Real or Imagined Retaliation:
In the case of the aforementioned head of purchasing who was charged with investigating alleged fraud of his mentee, the department head was aware that his mentee had been feuding with another employee. He guessed (correctly as it turned out, Anderson said) that this other employee had reported the fraud. He then began a campaign to terminate the reporting employee. After this employee was terminated, rumors circulated that the departed employee had been terminated because she reported fraud on the company’s tip line. This had a chilling effect on other employees who then became extremely reluctant to report suspected fraud. If employees perceive that reporting on the tip line is not truly anonymous and/or that they might face retaliation, the tip line will fail.
Failure to Follow-Up with The Tipster:
There needs to be a mechanism to keep the tipster informed, first, that the investigation is ongoing (until it is resolved); and, second, to provide the employee with a general answer concerning the final outcome.
“Based upon your tip,” Anderson suggested this potential conversation could go, “we investigated, found it to be credible, and have taken visible (the specifics revealed depend upon advice from counsel) steps to resolve the fraud” or “We investigated and found no support or insufficient support to take action (the detailed reasons revealed depend upon advice from counsel).”
Without this type of information flow, the tipster may be left guessing as to whether anyone is investigating their allegation, and whether or not it is worth reporting suspected fraud.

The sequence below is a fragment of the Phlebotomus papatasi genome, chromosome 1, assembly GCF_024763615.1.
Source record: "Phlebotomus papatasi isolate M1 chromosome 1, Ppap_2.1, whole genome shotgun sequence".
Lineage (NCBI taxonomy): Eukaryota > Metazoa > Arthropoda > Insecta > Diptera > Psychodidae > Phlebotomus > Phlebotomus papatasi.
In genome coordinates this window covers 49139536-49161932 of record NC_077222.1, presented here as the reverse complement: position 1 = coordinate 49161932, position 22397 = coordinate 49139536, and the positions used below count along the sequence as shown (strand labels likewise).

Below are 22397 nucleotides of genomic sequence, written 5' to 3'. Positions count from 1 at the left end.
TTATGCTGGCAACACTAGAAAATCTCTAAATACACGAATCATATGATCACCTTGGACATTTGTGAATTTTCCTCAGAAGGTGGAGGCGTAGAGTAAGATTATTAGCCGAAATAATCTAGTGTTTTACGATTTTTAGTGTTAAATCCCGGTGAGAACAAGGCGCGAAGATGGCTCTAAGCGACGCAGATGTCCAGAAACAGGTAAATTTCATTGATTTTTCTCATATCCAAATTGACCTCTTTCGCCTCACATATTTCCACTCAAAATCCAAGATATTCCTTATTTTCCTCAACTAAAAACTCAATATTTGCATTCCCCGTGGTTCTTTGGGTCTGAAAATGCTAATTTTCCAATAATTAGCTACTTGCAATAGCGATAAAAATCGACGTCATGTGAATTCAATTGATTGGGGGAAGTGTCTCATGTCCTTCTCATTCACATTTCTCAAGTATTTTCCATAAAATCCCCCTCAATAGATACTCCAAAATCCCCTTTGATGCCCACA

It’s not just enough to implement a tip line to fight fraud. Companies must make sure that they are adequately training and educating employees about the tip line; assigning properly trained outside professionals to investigate tips; preventing potential or actual retaliation for tip reporting; and keeping the tipsters informed as to the progress of the investigation.
If you require the services of a Certified Fraud Examiner or any other forensic accounting services in Philadelphia and the Delaware Valley, please contact the Philadelphia forensic accounting firm of David Anderson & Associates by calling David Anderson at 267-207-3597 or emailing him at email@example.com.
About David Anderson & Associates
David Anderson & Associates is a Philadelphia forensic accounting firm that provides a full range of forensic accounting services in Philadelphia and the Delaware Valley. The experienced professionals at David Anderson & Associates provide forensic accounting, business valuation, fraud investigation, litigation support, economic damage analysis, business consulting and outsourced CFO services. Company principal David Anderson has more than 30 years of experience in financial and operational leadership positions and is a Certified Public Accountant, a Certified Fraud Examiner and a Certified Valuation Analyst.
NOTE: David Anderson’s blog will be on hiatus next week for the holidays, but will return on Monday, January 2, 2017